-Suggestions For The Beginner. Continued
The desire was to secure a quick-moving, pleasure-giving, saddle- and road-horse. In New England, the Morgan horse came to supply a long-felt want of bright farm boys. But the fitness of the horse of ...
-Chapter XV. Judging Horses
The purchaser should know something of the ancestors of the animal under consideration, as a horse may have inherited characteristics and specialized qualities which cannot be discovered until the ani...
-Judging Horses. Part 2
The size of the horse is sometimes an important factor in determining price, or rather the amount which can be realized for him. Large horses, other things being equal, usually command a higher price ...
-Judging Horses. Part 3
A disproportionately large head is always objectionable, and especially so when found on horses designed for speed or for uses where beauty counts for much. The head, as seen from the front, should lo...
-The Horse's Teeth
So far nothing has been said about determining the age of horses. A discussion of this subject has been purposely deferred until the limbs, and particularly the feet, have been examined. If these indi...
-The Horse's Teeth. Part 2
It may be said that they are much deeper in the corner teeth when the colt is but a little past two years than they are when the colt approaches three years of age. When the colt reaches the age of...
-The Horse's Teeth. Part 3
When the horse reaches seven years of age, the cups have not only disappeared from the central nippers, although small, darkish spots may be seen, but they have nearly or quite disappeared from the la...
-The Horse's Teeth. Part 4
Figs. 76 and 77 graphically illustrate the appearance of the teeth of an old horse. The incisor teeth have become nearly triangular and they show long wear The tusks are large, blunt and round; the no...
-Chapter XVI. Breeding Horses
The breeders of horses may be divided roughly into two classes - the professional and wealthy amateur, and the commoner. The former usually has means sufficient to secure as foundation stock expensive...
-Breeding Horses. Continued
I have suggested that raising one or more colts yearly would be practicable; since horses must be maintained to do the work of the farm, and since men and teams, in many cases, spend four to five mont...
-Chapter XVII. Education And Care Of Roadsters And Other Light Horses
Nearly all the ailments of horses are due not so much to bad breeding as to faulty training, ignorant, brutal driving, overwork, carelessness in feeding and watering, and thoughtlessness and ignorance...
-Feeding
Driving-horses, especially those used at fast work, should be fed with great care. They should have relatively a greater proportion of concentrates and a less proportion of roughage than those used fo...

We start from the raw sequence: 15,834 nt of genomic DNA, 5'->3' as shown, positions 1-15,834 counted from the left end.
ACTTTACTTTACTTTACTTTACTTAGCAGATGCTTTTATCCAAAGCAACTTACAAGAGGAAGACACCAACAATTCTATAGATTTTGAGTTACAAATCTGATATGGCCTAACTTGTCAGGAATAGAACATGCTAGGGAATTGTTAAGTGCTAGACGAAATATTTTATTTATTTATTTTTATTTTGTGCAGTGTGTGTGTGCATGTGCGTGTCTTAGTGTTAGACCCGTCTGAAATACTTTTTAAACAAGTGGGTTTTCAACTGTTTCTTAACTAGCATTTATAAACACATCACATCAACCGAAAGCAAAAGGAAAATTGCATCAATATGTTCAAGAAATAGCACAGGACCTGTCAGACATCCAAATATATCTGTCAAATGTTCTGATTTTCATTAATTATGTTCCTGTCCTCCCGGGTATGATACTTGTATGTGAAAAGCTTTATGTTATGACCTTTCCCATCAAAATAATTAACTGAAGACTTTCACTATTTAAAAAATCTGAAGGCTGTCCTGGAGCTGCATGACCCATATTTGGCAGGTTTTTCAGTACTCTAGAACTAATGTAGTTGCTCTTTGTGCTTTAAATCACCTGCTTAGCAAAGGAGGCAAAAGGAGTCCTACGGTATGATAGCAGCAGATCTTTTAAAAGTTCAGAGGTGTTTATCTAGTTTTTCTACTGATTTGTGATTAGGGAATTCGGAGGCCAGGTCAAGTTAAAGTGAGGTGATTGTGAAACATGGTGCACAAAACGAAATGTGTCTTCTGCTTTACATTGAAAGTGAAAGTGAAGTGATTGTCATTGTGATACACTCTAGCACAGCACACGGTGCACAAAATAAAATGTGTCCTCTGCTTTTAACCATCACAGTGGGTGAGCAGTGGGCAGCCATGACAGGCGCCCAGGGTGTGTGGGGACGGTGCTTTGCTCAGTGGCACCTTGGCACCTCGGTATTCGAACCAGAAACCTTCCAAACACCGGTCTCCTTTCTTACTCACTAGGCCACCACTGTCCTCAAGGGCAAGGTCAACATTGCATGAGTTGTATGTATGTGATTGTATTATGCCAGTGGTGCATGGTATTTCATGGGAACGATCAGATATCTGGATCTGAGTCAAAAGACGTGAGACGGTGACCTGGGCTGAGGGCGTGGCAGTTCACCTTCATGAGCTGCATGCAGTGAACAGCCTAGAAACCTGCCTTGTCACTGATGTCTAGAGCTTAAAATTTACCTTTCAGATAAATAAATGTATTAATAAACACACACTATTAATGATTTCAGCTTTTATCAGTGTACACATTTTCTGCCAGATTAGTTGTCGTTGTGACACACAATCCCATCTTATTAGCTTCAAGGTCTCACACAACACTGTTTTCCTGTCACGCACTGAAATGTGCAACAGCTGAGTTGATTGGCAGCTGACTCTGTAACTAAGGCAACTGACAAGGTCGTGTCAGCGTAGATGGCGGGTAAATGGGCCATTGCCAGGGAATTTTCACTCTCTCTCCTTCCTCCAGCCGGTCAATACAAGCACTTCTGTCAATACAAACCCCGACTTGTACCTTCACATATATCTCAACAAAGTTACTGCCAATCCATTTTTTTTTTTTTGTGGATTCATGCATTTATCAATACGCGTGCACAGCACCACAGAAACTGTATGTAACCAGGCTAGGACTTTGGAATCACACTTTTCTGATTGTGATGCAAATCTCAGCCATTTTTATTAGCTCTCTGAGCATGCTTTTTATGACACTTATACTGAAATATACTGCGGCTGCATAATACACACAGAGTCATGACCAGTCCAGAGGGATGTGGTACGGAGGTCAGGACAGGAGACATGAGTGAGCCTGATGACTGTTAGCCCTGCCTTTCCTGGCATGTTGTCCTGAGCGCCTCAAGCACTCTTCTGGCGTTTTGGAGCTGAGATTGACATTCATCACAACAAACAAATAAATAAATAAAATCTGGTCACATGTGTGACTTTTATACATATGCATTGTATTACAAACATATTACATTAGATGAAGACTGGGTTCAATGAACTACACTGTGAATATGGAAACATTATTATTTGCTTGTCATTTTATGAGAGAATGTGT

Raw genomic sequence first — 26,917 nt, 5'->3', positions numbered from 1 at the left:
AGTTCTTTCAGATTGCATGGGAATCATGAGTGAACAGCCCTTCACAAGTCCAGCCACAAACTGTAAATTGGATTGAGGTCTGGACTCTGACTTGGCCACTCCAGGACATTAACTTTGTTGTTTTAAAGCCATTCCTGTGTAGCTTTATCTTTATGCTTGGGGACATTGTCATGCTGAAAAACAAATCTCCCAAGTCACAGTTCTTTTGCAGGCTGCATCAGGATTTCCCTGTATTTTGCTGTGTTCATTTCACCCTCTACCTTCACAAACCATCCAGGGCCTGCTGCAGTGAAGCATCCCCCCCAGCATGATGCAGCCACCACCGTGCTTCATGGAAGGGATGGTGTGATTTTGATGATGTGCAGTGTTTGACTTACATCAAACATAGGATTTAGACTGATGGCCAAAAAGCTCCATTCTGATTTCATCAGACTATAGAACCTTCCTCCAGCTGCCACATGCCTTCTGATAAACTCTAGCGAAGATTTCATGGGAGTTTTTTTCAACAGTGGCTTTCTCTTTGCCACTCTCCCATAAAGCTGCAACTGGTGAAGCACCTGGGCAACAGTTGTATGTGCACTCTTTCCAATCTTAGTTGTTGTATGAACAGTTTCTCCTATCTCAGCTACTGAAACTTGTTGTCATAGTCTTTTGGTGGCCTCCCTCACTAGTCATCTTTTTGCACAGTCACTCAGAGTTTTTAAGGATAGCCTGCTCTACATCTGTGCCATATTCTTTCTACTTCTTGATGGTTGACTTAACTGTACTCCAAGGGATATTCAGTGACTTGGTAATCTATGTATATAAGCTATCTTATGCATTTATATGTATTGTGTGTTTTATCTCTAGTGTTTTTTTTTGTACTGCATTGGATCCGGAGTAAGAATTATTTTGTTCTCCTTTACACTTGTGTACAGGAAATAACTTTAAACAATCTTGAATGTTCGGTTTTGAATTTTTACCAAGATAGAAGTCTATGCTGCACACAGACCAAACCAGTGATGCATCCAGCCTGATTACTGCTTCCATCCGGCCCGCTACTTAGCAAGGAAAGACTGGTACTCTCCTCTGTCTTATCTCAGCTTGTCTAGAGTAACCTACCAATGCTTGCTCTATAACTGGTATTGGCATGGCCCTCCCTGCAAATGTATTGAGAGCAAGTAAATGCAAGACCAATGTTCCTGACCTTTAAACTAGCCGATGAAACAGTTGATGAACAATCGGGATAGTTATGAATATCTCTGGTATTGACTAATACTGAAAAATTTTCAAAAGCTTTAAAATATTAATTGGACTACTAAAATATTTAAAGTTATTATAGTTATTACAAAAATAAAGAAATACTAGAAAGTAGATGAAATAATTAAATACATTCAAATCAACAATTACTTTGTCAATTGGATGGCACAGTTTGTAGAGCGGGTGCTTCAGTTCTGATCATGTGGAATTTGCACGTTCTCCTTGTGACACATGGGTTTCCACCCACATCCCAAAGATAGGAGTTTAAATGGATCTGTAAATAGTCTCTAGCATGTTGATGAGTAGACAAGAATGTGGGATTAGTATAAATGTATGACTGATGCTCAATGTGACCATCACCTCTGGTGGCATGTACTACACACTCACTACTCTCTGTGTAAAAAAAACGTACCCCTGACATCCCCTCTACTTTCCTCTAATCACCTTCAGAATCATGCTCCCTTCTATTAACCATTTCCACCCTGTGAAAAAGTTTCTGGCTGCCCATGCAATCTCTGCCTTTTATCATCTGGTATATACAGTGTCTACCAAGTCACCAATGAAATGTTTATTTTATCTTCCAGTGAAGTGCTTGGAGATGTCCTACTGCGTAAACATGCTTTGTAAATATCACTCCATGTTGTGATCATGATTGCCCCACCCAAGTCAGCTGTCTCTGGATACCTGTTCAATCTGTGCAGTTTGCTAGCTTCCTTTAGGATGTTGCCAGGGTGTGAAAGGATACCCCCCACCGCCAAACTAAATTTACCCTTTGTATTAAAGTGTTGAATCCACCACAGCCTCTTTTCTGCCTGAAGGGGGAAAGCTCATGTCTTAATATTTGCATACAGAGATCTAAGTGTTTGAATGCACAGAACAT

-Harness
Care should be taken to fit and adjust the harness to the horse. This is particularly true of the young horse when he is first put at work. His shoulders and mouth, the places likely to first show abr...
-Driving
The art of driving a horse or a locomotive must be learned largely by practice, as both are complex machines. The former differs from the latter in that he is a highly organized living thing and there...
-Watering
Horses that are used for driving and for light work are usually in higher physical condition, not necessarily fatter, than farm- and draft-horses. Since their hours of labor are usually not so many no...
-Grooming
The grooming of the horse, under certain circumstances, becomes an important factor in efficiency of performance. Those called on for rapid work for short periods can hardly be groomed too much. Relat...
-Chapter XVIII. "Hands" In Driving
By F. S. Peer Attention has already been called to the necessity of preserving the sensitiveness of a colt's mouth, when educating him, by the use of a bit covered with leather; when he is having h...
-Chapter XIX. Care Of Draft-Horses And Farm-Horses
Draft-horses, in this connection, include all horses used for slow or comparatively slow and exhausting work, especially farm-horses used for tilling the land. Horses in a wild state graze largely at ...
-Care Of Draft-Horses And Farm-Horses. Continued
Neither green sheaf oats, nor threshed oats which have not been seasoned for three months or more, should be fed, - especially to fast drivers and hard-worked draft-animals. So far, the feeding of ...
-Blankets
What has been said in regard to the use of blankets, in Chapter XVII (Education And Care Of Roadsters And Other Light Horses), is true with slight modification when applied to their use on draft- and ...
-Size And Weight Of Horses
We make no plea for the light horse or for the heavy horse. What we do emphasize is the wisdom of breeding the horse which can perform the services required most effectively and economically under any...